“In 1692, the Massachusetts Bay Colony executed fourteen women, five men, and two dogs for witchcraft.” So begins Stacy Schiff’s engrossing, beautifully written account of “The Witches of Salem” in The New Yorker. It’s as good a brief introduction as you’ll find to the infamously lethal moral panic that swept the colony in that year — all told with wry understatement and a wickedly sharp eye for detail.
The Salem witch trials are the granddaddy of American moral panics. I find moral panics fascinating — more because of circumstance and necessity than because of personal taste or opinion. After watching the religious tradition I was raised in get thoroughly redefined by a moral panic, and witnessing that same panic transform and deform my country’s national politics, I couldn’t really help but be interested in the subject.
Schiff’s description of the hysteria and witch-fever that swept through 17th-century Puritan New England illustrates many of the dangers and dynamics of moral panics. It also illustrates why it is that I don’t like that term: panic.
Panic suggests a kind of involuntary response. We encounter some grave threat — or perceived threat — and become overwhelmed by fear. Our fight-or-flight instinct takes over and we start to behave irrationally. We become out of control.
The language of moral panics reinforces this notion that such “mass hysteria” is a kind of involuntary, fear-driven response. We speak of it as a fever or a disease — something external that afflicts the population against their will.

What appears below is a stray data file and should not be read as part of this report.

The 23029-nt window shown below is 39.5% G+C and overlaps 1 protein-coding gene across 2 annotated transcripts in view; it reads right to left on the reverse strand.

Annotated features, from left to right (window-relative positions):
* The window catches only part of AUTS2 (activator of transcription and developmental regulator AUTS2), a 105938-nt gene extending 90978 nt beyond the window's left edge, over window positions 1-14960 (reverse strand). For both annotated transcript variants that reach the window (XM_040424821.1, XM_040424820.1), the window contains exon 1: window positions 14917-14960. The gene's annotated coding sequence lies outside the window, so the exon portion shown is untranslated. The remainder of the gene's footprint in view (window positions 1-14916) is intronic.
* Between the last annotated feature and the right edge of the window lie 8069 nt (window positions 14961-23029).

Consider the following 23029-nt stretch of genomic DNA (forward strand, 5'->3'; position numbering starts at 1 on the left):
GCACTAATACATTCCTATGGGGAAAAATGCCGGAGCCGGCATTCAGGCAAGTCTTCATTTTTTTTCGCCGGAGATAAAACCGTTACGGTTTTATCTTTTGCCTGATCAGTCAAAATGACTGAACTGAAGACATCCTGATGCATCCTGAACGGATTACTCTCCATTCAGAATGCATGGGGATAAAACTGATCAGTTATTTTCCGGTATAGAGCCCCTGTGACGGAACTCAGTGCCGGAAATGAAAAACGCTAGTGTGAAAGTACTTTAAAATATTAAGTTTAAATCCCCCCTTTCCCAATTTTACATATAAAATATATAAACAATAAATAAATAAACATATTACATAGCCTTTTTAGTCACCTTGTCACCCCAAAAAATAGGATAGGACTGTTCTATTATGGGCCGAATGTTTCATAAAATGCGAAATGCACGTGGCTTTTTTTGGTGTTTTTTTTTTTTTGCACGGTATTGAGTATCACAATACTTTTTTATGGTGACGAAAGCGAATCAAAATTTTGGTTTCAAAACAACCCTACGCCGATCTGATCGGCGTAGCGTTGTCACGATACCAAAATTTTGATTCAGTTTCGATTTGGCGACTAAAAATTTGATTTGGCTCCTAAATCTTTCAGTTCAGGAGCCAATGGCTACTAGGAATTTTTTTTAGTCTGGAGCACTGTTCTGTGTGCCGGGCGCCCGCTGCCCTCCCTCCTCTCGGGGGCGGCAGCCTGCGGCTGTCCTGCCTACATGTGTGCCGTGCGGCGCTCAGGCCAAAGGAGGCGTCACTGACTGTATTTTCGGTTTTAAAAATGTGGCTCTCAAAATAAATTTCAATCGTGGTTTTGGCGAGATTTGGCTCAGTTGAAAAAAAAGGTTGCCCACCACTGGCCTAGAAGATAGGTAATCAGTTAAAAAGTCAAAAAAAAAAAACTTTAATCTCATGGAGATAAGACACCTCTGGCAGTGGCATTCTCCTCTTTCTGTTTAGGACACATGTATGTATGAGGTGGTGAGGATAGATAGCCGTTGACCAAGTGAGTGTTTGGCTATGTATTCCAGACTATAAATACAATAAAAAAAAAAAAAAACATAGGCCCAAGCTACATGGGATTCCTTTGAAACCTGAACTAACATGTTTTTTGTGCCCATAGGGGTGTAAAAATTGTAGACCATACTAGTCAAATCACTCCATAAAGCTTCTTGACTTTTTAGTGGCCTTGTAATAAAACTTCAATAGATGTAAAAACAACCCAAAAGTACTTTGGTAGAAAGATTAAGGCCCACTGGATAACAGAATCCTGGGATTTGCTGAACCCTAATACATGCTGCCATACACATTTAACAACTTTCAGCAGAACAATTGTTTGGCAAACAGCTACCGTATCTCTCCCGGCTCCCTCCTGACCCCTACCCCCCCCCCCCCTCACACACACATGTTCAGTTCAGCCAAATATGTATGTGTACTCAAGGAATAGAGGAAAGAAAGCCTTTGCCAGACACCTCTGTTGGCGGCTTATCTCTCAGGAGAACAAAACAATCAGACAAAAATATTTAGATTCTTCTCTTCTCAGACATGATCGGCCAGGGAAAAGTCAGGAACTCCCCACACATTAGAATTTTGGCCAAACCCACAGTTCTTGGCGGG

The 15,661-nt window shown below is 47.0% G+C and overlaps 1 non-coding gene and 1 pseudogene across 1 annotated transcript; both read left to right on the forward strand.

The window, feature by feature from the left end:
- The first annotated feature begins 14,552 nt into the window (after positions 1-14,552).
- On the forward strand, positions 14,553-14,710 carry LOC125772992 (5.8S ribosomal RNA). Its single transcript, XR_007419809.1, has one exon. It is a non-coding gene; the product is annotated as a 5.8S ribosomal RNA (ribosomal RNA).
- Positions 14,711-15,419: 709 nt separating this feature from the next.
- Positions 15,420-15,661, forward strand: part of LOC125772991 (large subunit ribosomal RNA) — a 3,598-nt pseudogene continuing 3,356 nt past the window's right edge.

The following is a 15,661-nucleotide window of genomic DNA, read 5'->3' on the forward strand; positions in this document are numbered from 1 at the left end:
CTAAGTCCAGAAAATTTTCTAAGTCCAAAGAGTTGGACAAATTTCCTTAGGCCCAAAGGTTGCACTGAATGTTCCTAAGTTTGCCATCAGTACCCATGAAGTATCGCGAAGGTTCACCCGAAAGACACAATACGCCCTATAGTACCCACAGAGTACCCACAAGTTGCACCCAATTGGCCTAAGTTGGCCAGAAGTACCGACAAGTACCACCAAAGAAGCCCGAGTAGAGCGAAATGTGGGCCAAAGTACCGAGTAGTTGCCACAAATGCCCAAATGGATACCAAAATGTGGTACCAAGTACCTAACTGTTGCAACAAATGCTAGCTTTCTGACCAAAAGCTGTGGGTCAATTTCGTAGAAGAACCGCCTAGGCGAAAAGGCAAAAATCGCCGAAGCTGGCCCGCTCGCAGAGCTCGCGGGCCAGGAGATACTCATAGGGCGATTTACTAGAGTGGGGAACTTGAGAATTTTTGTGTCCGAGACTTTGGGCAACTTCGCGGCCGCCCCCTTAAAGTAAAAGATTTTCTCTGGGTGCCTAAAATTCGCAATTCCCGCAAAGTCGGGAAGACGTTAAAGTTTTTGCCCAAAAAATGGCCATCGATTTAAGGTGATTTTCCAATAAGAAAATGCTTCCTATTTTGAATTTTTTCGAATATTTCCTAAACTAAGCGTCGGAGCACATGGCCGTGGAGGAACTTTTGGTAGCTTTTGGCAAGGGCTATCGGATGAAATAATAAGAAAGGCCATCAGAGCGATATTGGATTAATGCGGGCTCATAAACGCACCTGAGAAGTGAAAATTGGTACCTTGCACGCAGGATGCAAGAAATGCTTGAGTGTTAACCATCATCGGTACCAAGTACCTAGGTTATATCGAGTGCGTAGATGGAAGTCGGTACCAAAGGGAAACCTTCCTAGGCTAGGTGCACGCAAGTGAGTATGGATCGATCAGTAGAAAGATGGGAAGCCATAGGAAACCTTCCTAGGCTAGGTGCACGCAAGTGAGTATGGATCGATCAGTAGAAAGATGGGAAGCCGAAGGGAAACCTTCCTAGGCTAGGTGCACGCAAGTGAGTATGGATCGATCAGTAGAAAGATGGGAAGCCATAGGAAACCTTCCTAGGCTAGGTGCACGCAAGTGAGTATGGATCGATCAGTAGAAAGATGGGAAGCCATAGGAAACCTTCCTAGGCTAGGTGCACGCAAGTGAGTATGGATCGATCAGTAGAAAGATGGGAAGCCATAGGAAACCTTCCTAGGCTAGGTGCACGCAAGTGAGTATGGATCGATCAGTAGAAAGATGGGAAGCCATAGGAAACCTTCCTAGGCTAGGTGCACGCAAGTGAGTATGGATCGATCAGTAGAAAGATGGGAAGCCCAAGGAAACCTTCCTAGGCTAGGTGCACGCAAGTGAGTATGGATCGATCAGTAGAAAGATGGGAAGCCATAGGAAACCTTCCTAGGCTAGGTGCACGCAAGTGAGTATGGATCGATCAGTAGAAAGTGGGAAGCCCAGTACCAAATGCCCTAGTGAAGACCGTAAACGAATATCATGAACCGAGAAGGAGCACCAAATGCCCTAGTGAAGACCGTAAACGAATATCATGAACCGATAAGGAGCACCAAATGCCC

But that’s never entirely true. And sometimes it isn’t even partially true.
The truth is that even at the height of a moral panic choices are being made.
Here is Schiff’s account of a key moment in the witch trial of George Burroughs:
Burroughs extracted a paper from his pocket. He seemed to believe it a deal-clincher. He did not contest the validity of spectral evidence, as had others who came before the court, who did not care to be convicted for crimes they committed in someone else’s imagination. Instead, Burroughs, reading from the paper, asserted that “there neither are, nor ever were witches, that having made a compact with the Devil can send a Devil to torment other people at a distance.” It was the most objectionable thing he could have suggested. If diabolical compacts did not exist, if the Devil could not subcontract out his work to witches, the Court of Oyer and Terminer had sent six innocents to their deaths.
That possibility — that the court “had sent six innocents to their deaths” — confronted the court with a choice. And it chose to double-down, Bad Jackie-style, sending another eight innocents to their deaths.
That’s not how they articulated that choice to themselves, of course. They told themselves they were doing something righteous, something to protect innocent lives from the evil servants of Satan. They told themselves they had no choice, only a duty to do this righteous thing.
In a sense, though, it’s true that — by this point — the Puritan worthies on that court really didn’t have a choice. Their decisions, like the outcome of Burroughs’ trial (guilty, hanged), were all predetermined by a whole series of earlier choices and decisions. They had no choice but to condemn witches to death because they had already made dozens of previous choices to believe in the threat and existence of witches. Those choices, in turn, involved a host of decisions as well — the decision to accept fanciful assertions as solid evidence; the decision never to allow themselves to look squarely at solid evidence to the contrary; the decision to embrace all of this supernatural drama and pageantry and to indulge in its self-congratulatory fantasies.